Achiote Cornbread

When I first tried cornbread after moving to Texas a million years ago, it was way too sweet for me. Unnecessarily sweet. And it was always served with honey butter! But when I began making cornbread from scratch, ignoring the sugar, I liked it much better. Besides, corn is already sweet!

The thing I’ve learned about making cornbread is that you can do so many different things to it to make it your own, and really compliment whatever entrée you’re serving it with. Cornbread can be Southwestern with the addition of chipotle chile peppers, or it can be Mediterranean with the addition of olives and feta. You can herb it up in the summer, or add any kind of flavor during the winter months like sun-dried tomato pesto. And, of course, you can always add cheese!!!

Today I wanted my cornbread fairly simple, but I wanted a little flavor enhancement and beautiful color from achiote oil. So here’s my recipe for skillet cornbread with achiote oil.

Achiote Cornbread

Dry Ingredients:
1 1/2 cups cornmeal
1/2 cup white flour
1/2 teaspoon baking powder
1/2 teaspoon baking soda

Wet Ingredients:
1 1/2 cups buttermilk, at room temperature
2 eggs, at room temperature
2 tablespoons achiote oil, plus a little more
6 tablespoons melted butter

Preheat your oven to 400 degrees. Have a 10″ cast-iron skillet on your stove.

Get your dry ingredients together in a large bowl. Set aside.

Place the buttermilk, eggs, and achiote oil in a medium bowl. Whisk until smooth. Have your melted butter handy.


When your oven has preheated, turn on the heat under your skillet and let it pre-heat.


Combine the wet ingredients, including the melted butter, with the dry ingredients, whisking just until smooth.

Using a little achiote oil, grease the skillet. Then pour the batter into the hot skillet, and immediately place it in the oven.

Bake for 18-20 minutes. It should be nice and golden and the middle should be somewhat firm to the touch.

Remove the skillet from the oven and let the cornbread cool a little for about ten minutes. Loosen the sides, then remove the cornbread onto a cutting board. It also works to flip the cornbread upside down on a cutting board.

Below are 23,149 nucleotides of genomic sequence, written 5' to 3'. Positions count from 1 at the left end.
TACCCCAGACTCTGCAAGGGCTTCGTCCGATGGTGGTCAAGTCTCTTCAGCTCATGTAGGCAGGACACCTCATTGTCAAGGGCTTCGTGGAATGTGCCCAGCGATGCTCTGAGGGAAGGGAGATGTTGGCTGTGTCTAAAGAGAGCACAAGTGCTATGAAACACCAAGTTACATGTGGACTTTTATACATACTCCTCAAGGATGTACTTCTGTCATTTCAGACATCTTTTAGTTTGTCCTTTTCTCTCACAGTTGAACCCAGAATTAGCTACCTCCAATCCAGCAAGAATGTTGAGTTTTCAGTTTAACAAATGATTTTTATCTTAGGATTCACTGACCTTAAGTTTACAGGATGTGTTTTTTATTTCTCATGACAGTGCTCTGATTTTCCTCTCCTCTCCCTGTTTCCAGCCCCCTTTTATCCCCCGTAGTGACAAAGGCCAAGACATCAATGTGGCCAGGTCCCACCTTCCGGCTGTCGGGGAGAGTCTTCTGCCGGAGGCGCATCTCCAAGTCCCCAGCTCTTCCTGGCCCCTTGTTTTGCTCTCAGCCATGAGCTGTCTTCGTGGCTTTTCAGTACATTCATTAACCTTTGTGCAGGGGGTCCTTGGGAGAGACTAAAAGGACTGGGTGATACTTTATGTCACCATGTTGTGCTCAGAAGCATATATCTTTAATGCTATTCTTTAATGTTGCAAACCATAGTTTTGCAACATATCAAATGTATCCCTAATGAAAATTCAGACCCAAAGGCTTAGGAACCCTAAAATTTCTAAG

Slice into wedges and serve warm! I recently served the achiote cornbread with Cuban black bean soup.

I prefer using corn flour or finely ground corn meal if you can find it.

By Published On: February 6th, 201313 Comments on Achiote Cornbread

About the Author: Chef Mimi

As a self-taught home cook, with many years in the culinary profession, I am passionate about all things food-related. Especially eating!


  1. chef mimi February 6, 2013 at 12:01 PM - Reply

    But Italy has polenta!

  2. chef mimi February 6, 2013 at 12:02 PM - Reply

    That sounds absolutely delicious!

  3. chefconnie February 6, 2013 at 1:57 PM - Reply

    I am not a big fan of sweet corn bread but corn bread is great when made properly. I made corn bread pancakes with bacon and maple once….very delish. Corn bread always comes out so nice in a cast iron pan.

    • chef mimi February 7, 2013 at 4:47 AM - Reply

      It doesn’t get overcooked that way I think!

  4. johnnysenough hepburn February 6, 2013 at 5:21 PM - Reply

    Love the idea of this without sugar. I’ve never tried it, even though I’ve been to the States. I’m not even sure if I can buy cornmeal here. Will have to have a nosy!

  5. moderndayruth February 6, 2013 at 8:02 PM - Reply

    Hahha, unlike you I LOVE corn bread, Mimi! Will try the recipe! ;)

  6. expatchef February 7, 2013 at 3:23 AM - Reply

    Beautiful…..and never thought to use achiote oil in cornbread, but that’s like a “duh” moment, I am sure they are perfect together!

  7. chef mimi February 7, 2013 at 4:45 AM - Reply

    I think in the skillet it cooks more evenly because its only about 2″ high

  8. chef mimi February 7, 2013 at 4:47 AM - Reply

    Oh yes!

  9. chef mimi February 8, 2013 at 5:51 AM - Reply

    That’s why I order so much in bulk, especially because where I live where there aren’t any specialty stores!

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